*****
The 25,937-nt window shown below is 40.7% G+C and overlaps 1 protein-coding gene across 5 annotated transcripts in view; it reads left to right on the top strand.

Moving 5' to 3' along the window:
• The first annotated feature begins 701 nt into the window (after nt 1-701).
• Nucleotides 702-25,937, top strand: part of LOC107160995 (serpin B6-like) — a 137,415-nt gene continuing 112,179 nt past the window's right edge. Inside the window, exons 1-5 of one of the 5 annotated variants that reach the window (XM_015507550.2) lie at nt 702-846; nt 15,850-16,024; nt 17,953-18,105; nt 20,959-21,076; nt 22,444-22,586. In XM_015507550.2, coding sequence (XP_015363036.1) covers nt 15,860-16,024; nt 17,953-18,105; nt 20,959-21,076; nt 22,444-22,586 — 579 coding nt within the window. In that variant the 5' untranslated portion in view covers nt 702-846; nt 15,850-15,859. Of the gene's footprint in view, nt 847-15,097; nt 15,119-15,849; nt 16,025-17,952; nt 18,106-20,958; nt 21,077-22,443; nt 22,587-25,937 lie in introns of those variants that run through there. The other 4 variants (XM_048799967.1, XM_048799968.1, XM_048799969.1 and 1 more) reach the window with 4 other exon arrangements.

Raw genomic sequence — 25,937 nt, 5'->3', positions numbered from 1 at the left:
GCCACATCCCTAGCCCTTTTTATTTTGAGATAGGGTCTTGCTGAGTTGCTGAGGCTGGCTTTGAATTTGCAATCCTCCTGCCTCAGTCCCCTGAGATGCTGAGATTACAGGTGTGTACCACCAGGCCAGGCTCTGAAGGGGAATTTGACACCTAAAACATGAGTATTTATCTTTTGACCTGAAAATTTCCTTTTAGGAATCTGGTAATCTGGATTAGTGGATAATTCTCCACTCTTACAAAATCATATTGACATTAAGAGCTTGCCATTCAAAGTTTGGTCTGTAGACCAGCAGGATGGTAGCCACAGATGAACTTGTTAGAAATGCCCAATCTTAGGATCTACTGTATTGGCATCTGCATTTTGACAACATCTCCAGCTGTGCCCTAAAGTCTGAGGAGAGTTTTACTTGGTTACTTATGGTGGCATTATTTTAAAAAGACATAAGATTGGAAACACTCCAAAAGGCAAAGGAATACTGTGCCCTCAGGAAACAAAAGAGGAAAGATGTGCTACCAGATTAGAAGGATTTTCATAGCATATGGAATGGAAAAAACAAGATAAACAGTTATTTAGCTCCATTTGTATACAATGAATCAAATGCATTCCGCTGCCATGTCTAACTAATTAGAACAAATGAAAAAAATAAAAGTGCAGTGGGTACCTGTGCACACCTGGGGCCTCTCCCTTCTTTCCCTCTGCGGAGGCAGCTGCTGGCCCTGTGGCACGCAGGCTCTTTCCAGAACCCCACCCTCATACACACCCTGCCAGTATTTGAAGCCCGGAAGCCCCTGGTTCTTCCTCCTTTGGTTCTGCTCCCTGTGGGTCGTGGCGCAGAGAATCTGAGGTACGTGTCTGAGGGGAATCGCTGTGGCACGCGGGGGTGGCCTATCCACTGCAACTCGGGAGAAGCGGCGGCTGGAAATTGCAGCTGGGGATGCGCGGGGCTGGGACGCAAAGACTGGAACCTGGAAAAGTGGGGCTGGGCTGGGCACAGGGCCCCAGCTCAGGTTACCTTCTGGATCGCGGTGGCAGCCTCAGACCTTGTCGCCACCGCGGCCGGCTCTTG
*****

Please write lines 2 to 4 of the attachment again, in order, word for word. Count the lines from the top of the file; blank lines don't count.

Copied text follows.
Moving 5' to 3' along the window:
• The first annotated feature begins 701 nt into the window (after nt 1-701).
• Nucleotides 702-25,937, top strand: part of LOC107160995 (serpin B6-like) — a 137,415-nt gene continuing 112,179 nt past the window's right edge. Inside the window, exons 1-5 of one of the 5 annotated variants that reach the window (XM_015507550.2) lie at nt 702-846; nt 15,850-16,024; nt 17,953-18,105; nt 20,959-21,076; nt 22,444-22,586. In XM_015507550.2, coding sequence (XP_015363036.1) covers nt 15,860-16,024; nt 17,953-18,105; nt 20,959-21,076; nt 22,444-22,586 — 579 coding nt within the window. In that variant the 5' untranslated portion in view covers nt 702-846; nt 15,850-15,859. Of the gene's footprint in view, nt 847-15,097; nt 15,119-15,849; nt 16,025-17,952; nt 18,106-20,958; nt 21,077-22,443; nt 22,587-25,937 lie in introns of those variants that run through there. The other 4 variants (XM_048799967.1, XM_048799968.1, XM_048799969.1 and 1 more) reach the window with 4 other exon arrangements.